Additionally, by ensuring enough variety in your kittens diet, you also ensure your kitten gets enough other minerals like potassium, iron, magnesium, zinc, etc, be sure to use a variety of other proteins, organs and bones. Eg. chicken necks, beef, lamb, venison, fish, wild boar, etc.

2. Calcium

The number one source of calcium in the raw diet is raw bone. Feed poultry or rabbit with ground bone at least 4 days per week. It is easy to maintain the calcium levels in your kitten’s diet this way. Unlike people, cats have to ability to digest bone and utilize the minerals from it. So, if you’re providing enough ground bone, you’ll be doing great.

3. Mineral Supplements for Poultry

If your kitten has GI (gastrointestinal) issues or suspected allergies and cannot eat poultry or rabbit, you will need to use a mineral supplement. The best option is steamed food grade bone meal powder. Do not use calcium supplements or eggshell powder since they do not provide the right mineral balance to ensure healthy growth for kittens. Dosage for bone meal: 1.5% of the total meat portion of your kitten’s meal.

4. Sufficient Fat Content

Your kitten needs energy from fat so, whichever raw diet(s) you choose, the nutrition analysis should be, on average, between 8-11% fat.

5. Omega 3's

Add an omega 3 supplement to the diet. Our favourites: krill oil, flax oil and seeds, canned sardines (packed in water) and marine phytoplankton.

6. Taurine

Cats have a specific need for the amino acid taurine since their bodies cannot make it from other nutrients like dogs can. This means that you need to pay special attention to your kitten’s daily taurine intake. Poultry is adequate in taurine eg. chicken and turkey. But…. If your cat can’t or won’t eat these, you’ll need to add a supplement. Hooved animals such as beef, venison, and lamb are all low in taurine. Rabbit and kangaroo are also low. Be sure to add 250 mg of free form taurine to your cat’s daily meal schedule with non-poultry meals.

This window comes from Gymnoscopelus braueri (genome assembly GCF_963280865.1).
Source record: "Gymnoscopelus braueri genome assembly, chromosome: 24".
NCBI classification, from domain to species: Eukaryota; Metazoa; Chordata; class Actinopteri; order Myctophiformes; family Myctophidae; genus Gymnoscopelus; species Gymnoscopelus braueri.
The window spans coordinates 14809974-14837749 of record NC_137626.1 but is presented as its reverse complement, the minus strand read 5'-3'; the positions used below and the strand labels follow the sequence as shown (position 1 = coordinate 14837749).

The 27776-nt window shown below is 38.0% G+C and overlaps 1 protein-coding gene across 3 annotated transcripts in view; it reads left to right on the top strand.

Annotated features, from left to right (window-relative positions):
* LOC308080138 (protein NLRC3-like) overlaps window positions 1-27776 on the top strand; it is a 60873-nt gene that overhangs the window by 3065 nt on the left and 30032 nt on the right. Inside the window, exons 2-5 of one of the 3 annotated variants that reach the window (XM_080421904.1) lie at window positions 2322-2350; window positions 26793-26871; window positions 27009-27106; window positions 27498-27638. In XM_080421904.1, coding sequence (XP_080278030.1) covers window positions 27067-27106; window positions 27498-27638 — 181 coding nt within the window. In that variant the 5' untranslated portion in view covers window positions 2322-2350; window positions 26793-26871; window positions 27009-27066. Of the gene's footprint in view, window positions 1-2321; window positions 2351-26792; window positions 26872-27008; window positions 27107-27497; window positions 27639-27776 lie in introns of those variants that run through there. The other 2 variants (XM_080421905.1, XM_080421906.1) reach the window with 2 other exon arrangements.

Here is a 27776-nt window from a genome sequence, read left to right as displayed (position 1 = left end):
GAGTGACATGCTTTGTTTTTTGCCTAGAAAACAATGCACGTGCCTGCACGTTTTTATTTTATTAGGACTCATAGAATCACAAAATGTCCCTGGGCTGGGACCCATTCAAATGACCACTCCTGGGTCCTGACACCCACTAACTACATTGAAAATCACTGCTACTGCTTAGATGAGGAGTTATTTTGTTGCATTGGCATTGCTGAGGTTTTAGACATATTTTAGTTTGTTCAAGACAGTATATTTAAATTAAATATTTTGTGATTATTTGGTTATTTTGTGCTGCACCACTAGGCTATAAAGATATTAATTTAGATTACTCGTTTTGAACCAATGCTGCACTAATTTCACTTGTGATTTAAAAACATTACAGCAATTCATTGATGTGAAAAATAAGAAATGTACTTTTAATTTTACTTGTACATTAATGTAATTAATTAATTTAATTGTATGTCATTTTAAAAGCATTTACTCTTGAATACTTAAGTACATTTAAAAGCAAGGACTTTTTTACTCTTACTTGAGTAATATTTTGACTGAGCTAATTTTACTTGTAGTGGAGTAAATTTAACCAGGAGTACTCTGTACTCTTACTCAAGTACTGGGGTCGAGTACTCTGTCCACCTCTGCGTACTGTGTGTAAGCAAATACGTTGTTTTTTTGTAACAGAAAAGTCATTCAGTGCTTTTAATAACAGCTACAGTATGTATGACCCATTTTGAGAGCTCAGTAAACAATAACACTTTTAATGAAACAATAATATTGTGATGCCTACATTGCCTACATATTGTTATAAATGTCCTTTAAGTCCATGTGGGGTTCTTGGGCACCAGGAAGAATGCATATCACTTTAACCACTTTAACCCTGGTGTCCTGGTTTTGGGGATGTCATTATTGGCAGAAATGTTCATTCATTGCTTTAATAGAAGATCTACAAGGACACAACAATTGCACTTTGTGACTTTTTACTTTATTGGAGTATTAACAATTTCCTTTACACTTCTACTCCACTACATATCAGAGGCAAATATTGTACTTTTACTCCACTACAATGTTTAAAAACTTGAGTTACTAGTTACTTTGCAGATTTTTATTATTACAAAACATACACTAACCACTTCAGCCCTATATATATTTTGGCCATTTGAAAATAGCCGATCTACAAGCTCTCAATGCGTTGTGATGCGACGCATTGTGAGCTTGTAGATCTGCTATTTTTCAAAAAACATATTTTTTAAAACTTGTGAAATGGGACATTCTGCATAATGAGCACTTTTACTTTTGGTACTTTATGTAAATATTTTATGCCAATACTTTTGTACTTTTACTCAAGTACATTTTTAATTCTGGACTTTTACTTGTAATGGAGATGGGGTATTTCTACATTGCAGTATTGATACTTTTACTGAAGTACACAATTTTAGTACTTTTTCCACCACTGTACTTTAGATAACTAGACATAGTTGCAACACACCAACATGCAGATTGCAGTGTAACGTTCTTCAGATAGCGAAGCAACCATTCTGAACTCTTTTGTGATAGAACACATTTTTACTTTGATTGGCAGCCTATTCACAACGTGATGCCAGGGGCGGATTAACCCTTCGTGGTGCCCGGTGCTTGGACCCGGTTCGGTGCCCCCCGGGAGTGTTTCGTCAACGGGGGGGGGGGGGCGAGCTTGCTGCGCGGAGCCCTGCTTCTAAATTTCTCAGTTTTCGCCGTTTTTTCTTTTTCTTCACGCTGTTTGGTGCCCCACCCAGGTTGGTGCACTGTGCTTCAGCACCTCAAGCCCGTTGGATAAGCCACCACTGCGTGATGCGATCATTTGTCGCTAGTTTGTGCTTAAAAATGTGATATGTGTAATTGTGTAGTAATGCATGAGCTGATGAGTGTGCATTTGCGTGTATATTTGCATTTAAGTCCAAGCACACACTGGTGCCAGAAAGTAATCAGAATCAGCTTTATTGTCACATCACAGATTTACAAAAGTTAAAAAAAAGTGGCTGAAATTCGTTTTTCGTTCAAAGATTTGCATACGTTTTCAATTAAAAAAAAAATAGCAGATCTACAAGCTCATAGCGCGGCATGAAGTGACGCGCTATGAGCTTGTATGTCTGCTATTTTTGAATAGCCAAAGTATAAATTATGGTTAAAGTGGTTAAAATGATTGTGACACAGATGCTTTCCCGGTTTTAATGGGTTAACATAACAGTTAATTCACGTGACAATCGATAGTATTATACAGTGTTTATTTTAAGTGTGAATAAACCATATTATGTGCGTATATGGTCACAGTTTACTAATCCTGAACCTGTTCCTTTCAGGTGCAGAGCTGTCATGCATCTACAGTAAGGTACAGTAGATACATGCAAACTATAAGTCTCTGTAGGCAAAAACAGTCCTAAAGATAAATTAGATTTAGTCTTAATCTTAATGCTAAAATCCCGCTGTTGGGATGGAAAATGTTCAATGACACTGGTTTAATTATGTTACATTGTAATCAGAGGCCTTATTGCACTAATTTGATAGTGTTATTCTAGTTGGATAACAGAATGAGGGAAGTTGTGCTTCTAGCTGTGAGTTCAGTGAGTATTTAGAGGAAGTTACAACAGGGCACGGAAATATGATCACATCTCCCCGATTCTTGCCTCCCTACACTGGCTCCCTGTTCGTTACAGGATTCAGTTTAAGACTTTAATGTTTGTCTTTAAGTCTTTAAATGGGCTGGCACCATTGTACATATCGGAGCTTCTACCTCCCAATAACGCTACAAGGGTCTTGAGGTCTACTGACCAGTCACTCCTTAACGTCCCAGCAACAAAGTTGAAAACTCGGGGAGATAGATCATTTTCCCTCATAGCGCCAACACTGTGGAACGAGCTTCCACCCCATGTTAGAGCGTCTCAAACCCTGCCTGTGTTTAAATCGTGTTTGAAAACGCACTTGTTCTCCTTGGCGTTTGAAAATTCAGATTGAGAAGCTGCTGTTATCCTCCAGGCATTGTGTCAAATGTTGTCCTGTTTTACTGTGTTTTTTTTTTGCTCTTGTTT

7. Probiotics

Optimize the diet by including probiotics for healthy gut and immune development. Our favourites: Olie Naturals New Beginnings and Adored Beast Love Bugs.


Observing Stool Quality

Yes, that’s right, poop can be a great indicator of health! It’s also a useful way to tell whether or not you’re feeding too much or too little bone. Indoor felines tend to be more on the constipated side so it’s important to keep an eye on the litter box habits. Stool that is light in colour, dry or crumbly or hard to pass indicates you are feeding too much bone, especially if this is happening every day. Stools that are dark in colour and soft on a regular basis indicates that you may not be feeding enough bone. Poops should vary in colour, depending on what you are feeding that day. Don’t be surprised to see differences in stool colour and formation as they eat different foods. That is totally normal! Just be sure that stools are moist, firm but not hard and easy to pass.


Let Us Do All The Work!

If you’d like a more comprehensive guide to feeding your kitten a balanced raw diet, you can fill out our free feeding guide form to get the details. And, if you still need help, contact us with questions. We love helping new kitten parents set their cats up for life so please reach out to us any time.


We hope everyone is staying safe and enjoying a little more time with the animals.


Resources:

  1. Apparent nutrient digestibility of two raw diets in domestic kittens, Journal of Feline Medicine and Surgery, 2015

  2. Evaluation of four raw meat diets using domestic cats, captive exotic felids, and cecectomized roosters, University of Illinois Animal Science Department, 2014